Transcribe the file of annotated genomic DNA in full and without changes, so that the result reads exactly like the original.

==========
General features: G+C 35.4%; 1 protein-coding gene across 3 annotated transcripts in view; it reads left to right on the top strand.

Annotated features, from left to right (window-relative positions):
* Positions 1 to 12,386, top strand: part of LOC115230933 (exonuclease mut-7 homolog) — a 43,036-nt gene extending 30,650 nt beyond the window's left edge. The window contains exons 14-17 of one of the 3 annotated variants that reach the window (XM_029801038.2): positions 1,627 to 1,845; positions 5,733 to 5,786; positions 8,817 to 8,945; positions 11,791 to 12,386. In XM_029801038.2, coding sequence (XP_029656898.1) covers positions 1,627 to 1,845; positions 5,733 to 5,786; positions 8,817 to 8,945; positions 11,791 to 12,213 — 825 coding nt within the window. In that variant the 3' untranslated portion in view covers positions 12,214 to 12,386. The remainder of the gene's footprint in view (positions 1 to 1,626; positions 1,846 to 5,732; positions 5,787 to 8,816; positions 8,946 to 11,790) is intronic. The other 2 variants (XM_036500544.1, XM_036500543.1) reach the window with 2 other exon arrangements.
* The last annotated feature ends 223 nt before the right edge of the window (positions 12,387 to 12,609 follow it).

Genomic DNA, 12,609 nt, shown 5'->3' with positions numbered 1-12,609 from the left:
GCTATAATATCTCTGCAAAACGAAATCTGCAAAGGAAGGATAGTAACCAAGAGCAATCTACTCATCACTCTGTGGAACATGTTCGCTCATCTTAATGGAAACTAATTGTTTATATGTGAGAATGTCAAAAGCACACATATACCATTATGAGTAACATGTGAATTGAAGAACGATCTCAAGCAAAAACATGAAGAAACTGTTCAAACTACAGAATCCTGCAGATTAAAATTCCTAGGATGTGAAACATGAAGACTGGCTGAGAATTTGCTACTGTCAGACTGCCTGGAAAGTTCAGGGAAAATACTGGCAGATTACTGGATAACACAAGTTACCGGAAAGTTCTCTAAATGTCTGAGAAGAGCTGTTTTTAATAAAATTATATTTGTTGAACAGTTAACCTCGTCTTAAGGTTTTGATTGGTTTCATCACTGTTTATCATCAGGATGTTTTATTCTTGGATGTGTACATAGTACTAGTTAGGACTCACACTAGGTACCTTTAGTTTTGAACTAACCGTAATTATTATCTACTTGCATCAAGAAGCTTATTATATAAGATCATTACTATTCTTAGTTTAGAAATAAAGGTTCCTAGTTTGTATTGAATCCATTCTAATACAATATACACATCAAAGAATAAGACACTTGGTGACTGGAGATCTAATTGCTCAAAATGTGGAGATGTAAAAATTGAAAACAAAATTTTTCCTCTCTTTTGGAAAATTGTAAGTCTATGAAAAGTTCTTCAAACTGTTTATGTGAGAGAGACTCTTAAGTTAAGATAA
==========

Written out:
General features: G+C 35.4%; 1 protein-coding gene across 3 annotated transcripts in view; it reads left to right on the top strand.

Annotated features, from left to right (window-relative positions):
* Positions 1 to 12,386, top strand: part of LOC115230933 (exonuclease mut-7 homolog) — a 43,036-nt gene extending 30,650 nt beyond the window's left edge. The window contains exons 14-17 of one of the 3 annotated variants that reach the window (XM_029801038.2): positions 1,627 to 1,845; positions 5,733 to 5,786; positions 8,817 to 8,945; positions 11,791 to 12,386. In XM_029801038.2, coding sequence (XP_029656898.1) covers positions 1,627 to 1,845; positions 5,733 to 5,786; positions 8,817 to 8,945; positions 11,791 to 12,213 — 825 coding nt within the window. In that variant the 3' untranslated portion in view covers positions 12,214 to 12,386. The remainder of the gene's footprint in view (positions 1 to 1,626; positions 1,846 to 5,732; positions 5,787 to 8,816; positions 8,946 to 11,790) is intronic. The other 2 variants (XM_036500544.1, XM_036500543.1) reach the window with 2 other exon arrangements.
* The last annotated feature ends 223 nt before the right edge of the window (positions 12,387 to 12,609 follow it).

Genomic DNA, 12,609 nt, shown 5'->3' with positions numbered 1-12,609 from the left:
GCTATAATATCTCTGCAAAACGAAATCTGCAAAGGAAGGATAGTAACCAAGAGCAATCTACTCATCACTCTGTGGAACATGTTCGCTCATCTTAATGGAAACTAATTGTTTATATGTGAGAATGTCAAAAGCACACATATACCATTATGAGTAACATGTGAATTGAAGAACGATCTCAAGCAAAAACATGAAGAAACTGTTCAAACTACAGAATCCTGCAGATTAAAATTCCTAGGATGTGAAACATGAAGACTGGCTGAGAATTTGCTACTGTCAGACTGCCTGGAAAGTTCAGGGAAAATACTGGCAGATTACTGGATAACACAAGTTACCGGAAAGTTCTCTAAATGTCTGAGAAGAGCTGTTTTTAATAAAATTATATTTGTTGAACAGTTAACCTCGTCTTAAGGTTTTGATTGGTTTCATCACTGTTTATCATCAGGATGTTTTATTCTTGGATGTGTACATAGTACTAGTTAGGACTCACACTAGGTACCTTTAGTTTTGAACTAACCGTAATTATTATCTACTTGCATCAAGAAGCTTATTATATAAGATCATTACTATTCTTAGTTTAGAAATAAAGGTTCCTAGTTTGTATTGAATCCATTCTAATACAATATACACATCAAAGAATAAGACACTTGGTGACTGGAGATCTAATTGCTCAAAATGTGGAGATGTAAAAATTGAAAACAAAATTTTTCCTCTCTTTTGGAAAATTGTAAGTCTATGAAAAGTTCTTCAAACTGTTTATGTGAGAGAGACTCTTAAGTTAAGATAA